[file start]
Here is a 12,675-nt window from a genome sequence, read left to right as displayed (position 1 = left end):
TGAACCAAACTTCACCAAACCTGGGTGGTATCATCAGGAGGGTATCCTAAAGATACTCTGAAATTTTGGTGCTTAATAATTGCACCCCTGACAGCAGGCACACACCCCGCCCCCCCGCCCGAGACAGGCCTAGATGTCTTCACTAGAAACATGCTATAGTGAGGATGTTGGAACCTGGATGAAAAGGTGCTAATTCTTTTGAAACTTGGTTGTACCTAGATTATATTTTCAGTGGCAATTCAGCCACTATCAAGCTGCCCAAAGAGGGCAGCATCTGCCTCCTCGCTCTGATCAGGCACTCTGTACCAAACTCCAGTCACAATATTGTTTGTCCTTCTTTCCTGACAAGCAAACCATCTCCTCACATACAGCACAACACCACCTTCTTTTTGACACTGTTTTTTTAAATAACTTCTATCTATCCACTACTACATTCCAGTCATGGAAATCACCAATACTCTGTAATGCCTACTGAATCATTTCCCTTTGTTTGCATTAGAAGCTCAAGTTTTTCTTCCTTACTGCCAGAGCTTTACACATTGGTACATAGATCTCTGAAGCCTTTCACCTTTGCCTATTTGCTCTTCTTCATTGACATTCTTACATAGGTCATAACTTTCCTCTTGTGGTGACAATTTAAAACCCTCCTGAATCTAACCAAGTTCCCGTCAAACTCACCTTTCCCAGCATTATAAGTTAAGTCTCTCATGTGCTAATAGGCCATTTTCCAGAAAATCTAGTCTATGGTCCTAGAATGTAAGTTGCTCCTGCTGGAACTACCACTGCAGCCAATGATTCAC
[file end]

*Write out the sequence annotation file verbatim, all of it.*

Here is a 12,675-nt window from a genome sequence, read left to right as displayed (position 1 = left end):
TGAACCAAACTTCACCAAACCTGGGTGGTATCATCAGGAGGGTATCCTAAAGATACTCTGAAATTTTGGTGCTTAATAATTGCACCCCTGACAGCAGGCACACACCCCGCCCCCCCGCCCGAGACAGGCCTAGATGTCTTCACTAGAAACATGCTATAGTGAGGATGTTGGAACCTGGATGAAAAGGTGCTAATTCTTTTGAAACTTGGTTGTACCTAGATTATATTTTCAGTGGCAATTCAGCCACTATCAAGCTGCCCAAAGAGGGCAGCATCTGCCTCCTCGCTCTGATCAGGCACTCTGTACCAAACTCCAGTCACAATATTGTTTGTCCTTCTTTCCTGACAAGCAAACCATCTCCTCACATACAGCACAACACCACCTTCTTTTTGACACTGTTTTTTTAAATAACTTCTATCTATCCACTACTACATTCCAGTCATGGAAATCACCAATACTCTGTAATGCCTACTGAATCATTTCCCTTTGTTTGCATTAGAAGCTCAAGTTTTTCTTCCTTACTGCCAGAGCTTTACACATTGGTACATAGATCTCTGAAGCCTTTCACCTTTGCCTATTTGCTCTTCTTCATTGACATTCTTACATAGGTCATAACTTTCCTCTTGTGGTGACAATTTAAAACCCTCCTGAATCTAACCAAGTTCCCGTCAAACTCACCTTTCCCAGCATTATAAGTTAAGTCTCTCATGTGCTAATAGGCCATTTTCCAGAAAATCTAGTCTATGGTCCTAGAATGTAAGTTGCTCCTGCTGGAACTACCACTGCAGCCAATGATTCAC